Secondly, sectarian tensions between Hindus and Muslims could also be a potential flashpoint. IS often looks to stir up such tensions in all countries where it operates, through its production of literature and audio-visual propaganda materials. A previous video aimed at India has disparaged Hindus as ‘worshippers of cows, trees and the sun’, while encouraging Muslims in the country to disassociate themselves from other religious groups. Prime Minister Modi’s alleged failure to take stronger action as state governor in the aftermath of the 2002 Gujarat riots, along with the Hindu nationalist policies of the current administration, could also increase feelings of marginalization among disenfranchised Muslims and play into the hands of the militants. There also remains the dual risk of low-tech, small-scale lone-wolf attacks along with the threat of larger attacks from militants based across borders in neighbouring Pakistan and Bangladesh. Such an eventuality has happened before, in Mumbai in 2008.

The need for continued vigilance against IS

India – as one of the world’s most populous and religiously diverse countries, located in the heart of a volatile region long-beset by problems related to Islamist militancy – has so-far been remarkably unscathed by IS. Yet as the group continues to lose territory in its former Middle Eastern strongholds of Syria and Iraq, it may yet attempt to open up new fronts to ensure its survival. This is less likely to be in the form of a fixed caliphate, but more likely something more akin to the loose global terrorist network developed by al-Qaeda in the 1990s and 2000s. As authorities around the world crack-down on the group’s activities, remote and long-volatile regions such as Kashmir may become an attractive option for IS. At first glance this appears unlikely, yet there is an existing precedent for such a scenario. Last year on the southern Philippine island of Mindanao, IS was able to infiltrate and manipulate a decades-old insurgent movement that had previously been purely separatist in nature, to the point where it was able to take over and rule parts of a mid-sized city – Marawi – under the black flag of IS for almost six months. A similar scenario in Kashmir is just as unlikely; but can’t entirely be ruled out.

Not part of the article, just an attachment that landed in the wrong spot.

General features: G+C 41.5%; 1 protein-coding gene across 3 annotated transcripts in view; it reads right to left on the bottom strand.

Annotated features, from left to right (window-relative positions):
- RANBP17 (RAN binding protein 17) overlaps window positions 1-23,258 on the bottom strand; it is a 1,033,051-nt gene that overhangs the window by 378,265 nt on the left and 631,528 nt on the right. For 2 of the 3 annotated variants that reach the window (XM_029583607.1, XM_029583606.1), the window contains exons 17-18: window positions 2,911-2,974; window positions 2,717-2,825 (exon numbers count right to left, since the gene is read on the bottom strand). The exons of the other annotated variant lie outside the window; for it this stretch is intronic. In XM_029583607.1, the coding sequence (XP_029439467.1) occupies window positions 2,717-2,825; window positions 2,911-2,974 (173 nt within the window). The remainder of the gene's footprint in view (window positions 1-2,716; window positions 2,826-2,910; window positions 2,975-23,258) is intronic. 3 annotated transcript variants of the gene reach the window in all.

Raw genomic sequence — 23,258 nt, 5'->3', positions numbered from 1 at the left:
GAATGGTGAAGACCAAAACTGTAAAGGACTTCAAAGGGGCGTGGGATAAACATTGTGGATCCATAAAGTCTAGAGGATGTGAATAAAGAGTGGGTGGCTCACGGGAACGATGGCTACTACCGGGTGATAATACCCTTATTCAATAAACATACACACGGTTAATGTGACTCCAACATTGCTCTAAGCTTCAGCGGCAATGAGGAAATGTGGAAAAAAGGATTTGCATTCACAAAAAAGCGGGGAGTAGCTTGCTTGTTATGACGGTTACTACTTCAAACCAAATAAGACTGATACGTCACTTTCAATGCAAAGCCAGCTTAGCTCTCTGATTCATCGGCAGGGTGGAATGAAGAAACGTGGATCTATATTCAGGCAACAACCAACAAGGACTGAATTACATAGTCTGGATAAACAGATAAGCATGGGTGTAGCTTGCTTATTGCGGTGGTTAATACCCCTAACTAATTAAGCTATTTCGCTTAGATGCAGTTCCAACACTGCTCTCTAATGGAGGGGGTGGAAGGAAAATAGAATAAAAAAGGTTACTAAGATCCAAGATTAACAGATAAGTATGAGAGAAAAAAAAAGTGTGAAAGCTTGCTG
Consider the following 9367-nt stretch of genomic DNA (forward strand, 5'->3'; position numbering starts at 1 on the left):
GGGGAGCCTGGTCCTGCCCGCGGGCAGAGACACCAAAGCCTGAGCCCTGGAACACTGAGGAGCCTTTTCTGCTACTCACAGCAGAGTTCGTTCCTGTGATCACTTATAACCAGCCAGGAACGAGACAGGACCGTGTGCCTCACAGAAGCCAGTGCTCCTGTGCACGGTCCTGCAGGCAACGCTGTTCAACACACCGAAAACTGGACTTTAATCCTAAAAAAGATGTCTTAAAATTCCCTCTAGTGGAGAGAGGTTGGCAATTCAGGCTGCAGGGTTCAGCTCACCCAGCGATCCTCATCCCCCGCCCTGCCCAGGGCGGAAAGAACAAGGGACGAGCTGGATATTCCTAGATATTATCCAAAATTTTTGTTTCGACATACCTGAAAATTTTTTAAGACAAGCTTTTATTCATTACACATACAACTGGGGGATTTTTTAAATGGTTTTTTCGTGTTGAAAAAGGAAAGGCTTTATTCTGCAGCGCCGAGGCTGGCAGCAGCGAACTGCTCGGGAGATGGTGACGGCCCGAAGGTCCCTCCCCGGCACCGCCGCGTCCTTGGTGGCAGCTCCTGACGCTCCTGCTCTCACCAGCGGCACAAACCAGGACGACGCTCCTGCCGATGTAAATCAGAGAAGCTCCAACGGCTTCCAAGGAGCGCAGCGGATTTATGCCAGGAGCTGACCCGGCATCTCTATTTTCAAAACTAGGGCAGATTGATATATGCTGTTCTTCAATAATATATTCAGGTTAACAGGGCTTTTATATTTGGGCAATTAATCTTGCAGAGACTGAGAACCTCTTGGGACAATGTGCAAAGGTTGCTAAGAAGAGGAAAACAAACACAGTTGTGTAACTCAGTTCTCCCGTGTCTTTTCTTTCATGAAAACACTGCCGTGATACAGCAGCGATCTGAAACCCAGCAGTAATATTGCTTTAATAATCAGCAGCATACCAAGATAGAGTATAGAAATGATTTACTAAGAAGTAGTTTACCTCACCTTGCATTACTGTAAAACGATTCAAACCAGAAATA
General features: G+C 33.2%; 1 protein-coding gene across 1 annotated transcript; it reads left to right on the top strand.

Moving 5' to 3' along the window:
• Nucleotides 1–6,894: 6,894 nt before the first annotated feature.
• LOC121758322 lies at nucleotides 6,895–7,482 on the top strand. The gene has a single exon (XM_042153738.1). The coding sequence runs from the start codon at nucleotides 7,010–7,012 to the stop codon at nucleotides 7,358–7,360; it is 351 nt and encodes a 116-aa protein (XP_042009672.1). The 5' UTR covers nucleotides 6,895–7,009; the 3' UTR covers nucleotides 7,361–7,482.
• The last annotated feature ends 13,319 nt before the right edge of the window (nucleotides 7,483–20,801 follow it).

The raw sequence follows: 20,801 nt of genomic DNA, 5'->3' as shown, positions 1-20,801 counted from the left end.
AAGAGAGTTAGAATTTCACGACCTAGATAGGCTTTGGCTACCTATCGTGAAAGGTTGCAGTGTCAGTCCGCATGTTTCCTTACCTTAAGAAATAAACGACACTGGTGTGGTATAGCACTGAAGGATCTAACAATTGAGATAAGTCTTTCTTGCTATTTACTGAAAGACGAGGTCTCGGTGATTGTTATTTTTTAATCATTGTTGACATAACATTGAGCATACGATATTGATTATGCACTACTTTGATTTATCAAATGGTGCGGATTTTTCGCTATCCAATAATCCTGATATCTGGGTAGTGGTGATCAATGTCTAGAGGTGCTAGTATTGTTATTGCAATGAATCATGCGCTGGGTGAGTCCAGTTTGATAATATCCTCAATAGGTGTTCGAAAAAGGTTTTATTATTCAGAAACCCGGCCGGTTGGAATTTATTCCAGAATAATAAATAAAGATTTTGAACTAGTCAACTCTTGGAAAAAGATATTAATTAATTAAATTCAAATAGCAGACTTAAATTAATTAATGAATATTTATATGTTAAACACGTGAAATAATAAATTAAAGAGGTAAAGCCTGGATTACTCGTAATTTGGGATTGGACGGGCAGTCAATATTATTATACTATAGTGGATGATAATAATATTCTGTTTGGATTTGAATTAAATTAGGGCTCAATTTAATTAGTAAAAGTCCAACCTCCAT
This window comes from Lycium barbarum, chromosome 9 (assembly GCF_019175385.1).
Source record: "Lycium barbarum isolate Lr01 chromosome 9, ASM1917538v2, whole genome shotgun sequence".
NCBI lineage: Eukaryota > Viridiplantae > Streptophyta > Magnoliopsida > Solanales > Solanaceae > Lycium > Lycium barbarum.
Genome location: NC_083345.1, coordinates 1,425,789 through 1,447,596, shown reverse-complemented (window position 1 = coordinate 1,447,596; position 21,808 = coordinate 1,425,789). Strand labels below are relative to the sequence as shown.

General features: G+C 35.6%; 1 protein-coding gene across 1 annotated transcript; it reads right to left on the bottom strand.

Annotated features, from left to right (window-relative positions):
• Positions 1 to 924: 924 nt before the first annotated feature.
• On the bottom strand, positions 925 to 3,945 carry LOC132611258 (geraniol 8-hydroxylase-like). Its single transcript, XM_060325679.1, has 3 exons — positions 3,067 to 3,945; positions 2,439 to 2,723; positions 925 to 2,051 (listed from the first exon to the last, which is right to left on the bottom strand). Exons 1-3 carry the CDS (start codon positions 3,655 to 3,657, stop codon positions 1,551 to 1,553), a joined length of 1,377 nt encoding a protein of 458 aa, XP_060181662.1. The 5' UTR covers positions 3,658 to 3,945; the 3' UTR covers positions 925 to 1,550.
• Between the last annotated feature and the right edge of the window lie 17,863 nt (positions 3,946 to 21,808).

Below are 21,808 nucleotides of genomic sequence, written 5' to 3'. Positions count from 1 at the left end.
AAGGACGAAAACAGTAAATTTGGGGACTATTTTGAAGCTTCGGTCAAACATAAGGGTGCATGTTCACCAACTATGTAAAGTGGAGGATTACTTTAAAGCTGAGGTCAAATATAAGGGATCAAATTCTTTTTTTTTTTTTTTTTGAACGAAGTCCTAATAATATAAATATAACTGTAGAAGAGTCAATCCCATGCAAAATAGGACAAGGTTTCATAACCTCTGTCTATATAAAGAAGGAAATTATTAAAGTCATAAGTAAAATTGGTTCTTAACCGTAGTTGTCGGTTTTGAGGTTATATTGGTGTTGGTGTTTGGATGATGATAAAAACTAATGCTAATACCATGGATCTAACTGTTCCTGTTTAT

Prime Minister Modi’s government, along with India’s intelligence community and law enforcement agencies, will need to remain vigilant and on high alert even as IS’ global influence continues to wane. Although fading, IS’ ambitions for south Asia are not yet dead. Complacency at this stage from India – or any state around the world which appears to have avoided IS’ scourge – would be very dangerous.

A version of this article is also published on Geopolitical Monitor.

Liguasan Marsh Clashes Expose the Latent Threat from ISIS in the Philippines

Philippine President Rodrigo Duterte has declared Martial Law in Mindanao until the end of 2018 amid the continued threat posed by IS-linked groups (Image Source: PCOO)

Shortly before dawn on 10 June, government airstrikes pounded militant hideouts in towns dotted around the edge of Liguasan Marsh. This sprawling wetland – straddling two provinces in the remote interior of the Philippines’ conflict-wracked southern island of Mindanao – has become just the latest front in the battle against the Islamic State (IS) in Southeast Asia, after militants allied to the notorious jihadi group laid siege to the city of Marawi – located 120km further north – for five months last year.